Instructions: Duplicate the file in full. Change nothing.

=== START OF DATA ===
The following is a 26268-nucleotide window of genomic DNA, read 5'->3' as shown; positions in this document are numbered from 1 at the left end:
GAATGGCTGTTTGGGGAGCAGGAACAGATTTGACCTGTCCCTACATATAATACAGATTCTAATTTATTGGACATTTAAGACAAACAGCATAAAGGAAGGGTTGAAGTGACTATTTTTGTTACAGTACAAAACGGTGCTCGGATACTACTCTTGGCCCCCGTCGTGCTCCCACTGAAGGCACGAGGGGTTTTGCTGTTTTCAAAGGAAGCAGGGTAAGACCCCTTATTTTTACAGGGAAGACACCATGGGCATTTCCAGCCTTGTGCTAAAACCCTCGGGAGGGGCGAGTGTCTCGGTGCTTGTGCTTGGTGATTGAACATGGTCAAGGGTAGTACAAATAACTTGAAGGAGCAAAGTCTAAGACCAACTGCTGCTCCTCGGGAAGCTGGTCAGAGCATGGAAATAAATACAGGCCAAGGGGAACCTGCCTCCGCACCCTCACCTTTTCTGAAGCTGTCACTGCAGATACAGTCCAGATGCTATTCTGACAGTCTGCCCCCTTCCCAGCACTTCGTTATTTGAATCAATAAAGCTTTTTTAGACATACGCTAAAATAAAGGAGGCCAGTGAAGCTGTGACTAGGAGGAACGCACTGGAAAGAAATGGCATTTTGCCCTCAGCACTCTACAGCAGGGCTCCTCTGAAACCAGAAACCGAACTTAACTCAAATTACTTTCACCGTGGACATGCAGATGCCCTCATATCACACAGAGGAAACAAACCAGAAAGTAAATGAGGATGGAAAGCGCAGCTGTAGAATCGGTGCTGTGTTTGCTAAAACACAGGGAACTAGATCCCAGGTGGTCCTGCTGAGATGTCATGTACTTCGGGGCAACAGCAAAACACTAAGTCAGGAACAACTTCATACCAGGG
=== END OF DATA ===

The following is a 26268-nucleotide window of genomic DNA, read 5'->3' as shown; positions in this document are numbered from 1 at the left end:
GAATGGCTGTTTGGGGAGCAGGAACAGATTTGACCTGTCCCTACATATAATACAGATTCTAATTTATTGGACATTTAAGACAAACAGCATAAAGGAAGGGTTGAAGTGACTATTTTTGTTACAGTACAAAACGGTGCTCGGATACTACTCTTGGCCCCCGTCGTGCTCCCACTGAAGGCACGAGGGGTTTTGCTGTTTTCAAAGGAAGCAGGGTAAGACCCCTTATTTTTACAGGGAAGACACCATGGGCATTTCCAGCCTTGTGCTAAAACCCTCGGGAGGGGCGAGTGTCTCGGTGCTTGTGCTTGGTGATTGAACATGGTCAAGGGTAGTACAAATAACTTGAAGGAGCAAAGTCTAAGACCAACTGCTGCTCCTCGGGAAGCTGGTCAGAGCATGGAAATAAATACAGGCCAAGGGGAACCTGCCTCCGCACCCTCACCTTTTCTGAAGCTGTCACTGCAGATACAGTCCAGATGCTATTCTGACAGTCTGCCCCCTTCCCAGCACTTCGTTATTTGAATCAATAAAGCTTTTTTAGACATACGCTAAAATAAAGGAGGCCAGTGAAGCTGTGACTAGGAGGAACGCACTGGAAAGAAATGGCATTTTGCCCTCAGCACTCTACAGCAGGGCTCCTCTGAAACCAGAAACCGAACTTAACTCAAATTACTTTCACCGTGGACATGCAGATGCCCTCATATCACACAGAGGAAACAAACCAGAAAGTAAATGAGGATGGAAAGCGCAGCTGTAGAATCGGTGCTGTGTTTGCTAAAACACAGGGAACTAGATCCCAGGTGGTCCTGCTGAGATGTCATGTACTTCGGGGCAACAGCAAAACACTAAGTCAGGAACAACTTCATACCAGGG